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I am currently working on a problem associated with the random variable $Z_n$ such that $Z_n = Z_{n-1}X_n$, where $X_i's$ are i.i.d. random variable with the calculated expectation to be greater than 1.

So after calculation I found that $E[Z_n] \to \infty$ as $n \to \infty$, how ever $Z_n$ converges to 0 almost surely after I taking log and apply the SLLN. / I am confused on why the results are different but still compatible? Thanks!

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$L_1$ convergence (which means $E(|X_n-X|)\to 0) $and almost sure convergence are incomparable conditions where neither implies the other. Yours must be an example where almost sure convergence doesn't imply $L_1$ convergence. There are simpler examples, like

$$ X_n = \left\{\begin{array}{ll}0&\mbox{with probability $1-1/n^2$}\\n^3&\mbox{with probability $\frac{1}{n^2}$}\end{array}\right.$$

Essentially what can happen is the variable can be usually close to some value (the value it converges to a.s.), but very rarely very far away. Even if the rareness is such that it is guaranteed only far away finitely often (so that convergence is almost sure) it can be so large in the rare event when it is far away that the expected value is pushed away from the value to which it converges almost surely.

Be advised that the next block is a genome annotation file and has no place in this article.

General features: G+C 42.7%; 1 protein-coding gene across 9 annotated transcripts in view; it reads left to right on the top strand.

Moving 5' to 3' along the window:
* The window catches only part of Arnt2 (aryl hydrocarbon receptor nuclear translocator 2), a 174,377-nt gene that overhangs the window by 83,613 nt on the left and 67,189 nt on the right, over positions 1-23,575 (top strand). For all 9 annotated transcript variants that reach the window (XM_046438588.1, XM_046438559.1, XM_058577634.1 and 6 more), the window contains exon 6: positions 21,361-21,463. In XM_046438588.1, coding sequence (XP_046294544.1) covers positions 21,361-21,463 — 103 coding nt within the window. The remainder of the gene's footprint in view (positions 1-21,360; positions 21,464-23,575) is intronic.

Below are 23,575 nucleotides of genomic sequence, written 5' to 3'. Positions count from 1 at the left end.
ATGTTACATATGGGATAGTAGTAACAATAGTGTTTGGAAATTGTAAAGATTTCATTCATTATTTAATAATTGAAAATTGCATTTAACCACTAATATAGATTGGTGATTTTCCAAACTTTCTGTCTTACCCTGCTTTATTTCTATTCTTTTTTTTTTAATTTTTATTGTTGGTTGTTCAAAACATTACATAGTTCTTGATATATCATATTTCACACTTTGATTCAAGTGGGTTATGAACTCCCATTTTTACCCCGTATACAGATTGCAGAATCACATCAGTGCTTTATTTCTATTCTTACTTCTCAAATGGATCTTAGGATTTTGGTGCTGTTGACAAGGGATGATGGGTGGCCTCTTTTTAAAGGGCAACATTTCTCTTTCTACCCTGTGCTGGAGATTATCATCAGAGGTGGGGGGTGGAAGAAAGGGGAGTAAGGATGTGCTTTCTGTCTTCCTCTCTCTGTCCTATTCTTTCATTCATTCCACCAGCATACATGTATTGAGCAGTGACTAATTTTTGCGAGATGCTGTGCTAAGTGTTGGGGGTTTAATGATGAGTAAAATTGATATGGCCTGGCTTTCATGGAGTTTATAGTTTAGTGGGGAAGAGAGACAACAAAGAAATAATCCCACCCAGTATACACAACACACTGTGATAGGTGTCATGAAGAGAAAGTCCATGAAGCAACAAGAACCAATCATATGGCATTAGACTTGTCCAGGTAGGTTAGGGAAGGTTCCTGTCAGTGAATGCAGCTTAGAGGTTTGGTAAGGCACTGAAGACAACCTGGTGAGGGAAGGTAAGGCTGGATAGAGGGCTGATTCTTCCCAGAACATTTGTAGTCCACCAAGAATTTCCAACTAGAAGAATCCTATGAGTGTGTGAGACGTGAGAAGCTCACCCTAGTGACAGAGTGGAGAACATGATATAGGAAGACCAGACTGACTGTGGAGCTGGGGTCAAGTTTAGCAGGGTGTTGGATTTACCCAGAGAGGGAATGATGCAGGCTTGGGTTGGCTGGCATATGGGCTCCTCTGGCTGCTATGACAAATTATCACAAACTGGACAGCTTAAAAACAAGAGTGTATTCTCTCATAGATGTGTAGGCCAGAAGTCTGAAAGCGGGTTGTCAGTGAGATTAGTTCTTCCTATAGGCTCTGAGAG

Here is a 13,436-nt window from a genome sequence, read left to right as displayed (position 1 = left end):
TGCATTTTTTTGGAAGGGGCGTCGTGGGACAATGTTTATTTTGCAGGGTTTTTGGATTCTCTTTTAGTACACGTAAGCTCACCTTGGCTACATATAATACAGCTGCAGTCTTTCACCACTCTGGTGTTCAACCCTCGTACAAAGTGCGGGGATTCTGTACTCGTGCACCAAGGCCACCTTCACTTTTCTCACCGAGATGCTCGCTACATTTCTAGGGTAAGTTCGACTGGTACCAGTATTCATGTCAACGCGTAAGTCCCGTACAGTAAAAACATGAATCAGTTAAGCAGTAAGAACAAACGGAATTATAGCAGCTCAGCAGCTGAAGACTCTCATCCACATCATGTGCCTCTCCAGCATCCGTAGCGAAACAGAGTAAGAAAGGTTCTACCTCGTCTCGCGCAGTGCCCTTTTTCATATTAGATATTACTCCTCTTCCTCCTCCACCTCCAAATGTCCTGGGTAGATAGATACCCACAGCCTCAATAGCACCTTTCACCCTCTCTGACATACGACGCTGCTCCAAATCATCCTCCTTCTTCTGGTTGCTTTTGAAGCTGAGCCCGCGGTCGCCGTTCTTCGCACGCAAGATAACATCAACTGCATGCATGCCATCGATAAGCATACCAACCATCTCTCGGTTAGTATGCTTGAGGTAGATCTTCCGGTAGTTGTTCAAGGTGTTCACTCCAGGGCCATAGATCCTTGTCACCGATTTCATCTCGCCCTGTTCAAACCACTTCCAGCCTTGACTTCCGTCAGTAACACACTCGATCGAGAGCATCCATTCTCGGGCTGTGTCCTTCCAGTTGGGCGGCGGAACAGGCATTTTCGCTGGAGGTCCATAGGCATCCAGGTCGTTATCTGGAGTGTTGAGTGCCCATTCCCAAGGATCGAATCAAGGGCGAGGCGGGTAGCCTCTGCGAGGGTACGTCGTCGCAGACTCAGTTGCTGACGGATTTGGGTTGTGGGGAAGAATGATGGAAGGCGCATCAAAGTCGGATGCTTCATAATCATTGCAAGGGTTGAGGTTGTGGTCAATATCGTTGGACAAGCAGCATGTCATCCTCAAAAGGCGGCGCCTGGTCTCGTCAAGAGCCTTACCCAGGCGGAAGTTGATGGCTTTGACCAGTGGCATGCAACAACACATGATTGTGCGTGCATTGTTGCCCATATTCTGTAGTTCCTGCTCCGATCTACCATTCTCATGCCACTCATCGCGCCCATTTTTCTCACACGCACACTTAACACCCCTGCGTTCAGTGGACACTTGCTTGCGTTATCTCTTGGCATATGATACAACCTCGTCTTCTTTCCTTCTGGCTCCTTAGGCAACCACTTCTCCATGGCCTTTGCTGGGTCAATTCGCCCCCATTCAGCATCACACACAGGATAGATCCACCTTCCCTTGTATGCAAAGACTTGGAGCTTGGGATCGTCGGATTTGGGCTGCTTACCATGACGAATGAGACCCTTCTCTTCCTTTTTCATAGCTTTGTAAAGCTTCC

There can also be cases where the sequence strays infinitely often so as not to converge but nonetheless doesn't stray very far so doesn't impact the mean. For instance $$ X_n = \left\{\begin{array}{ll}0&\mbox{with probability $1-1/n$}\\1&\mbox{with probability $\frac{1}{n}$}\end{array}\right.$$ almost surely does not converge, but $E(|X_n|)\to 0.$

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  • $\begingroup$ Thank you so much for the clarification. It really helps! $\endgroup$ – Chloe Sep 21 '17 at 2:10

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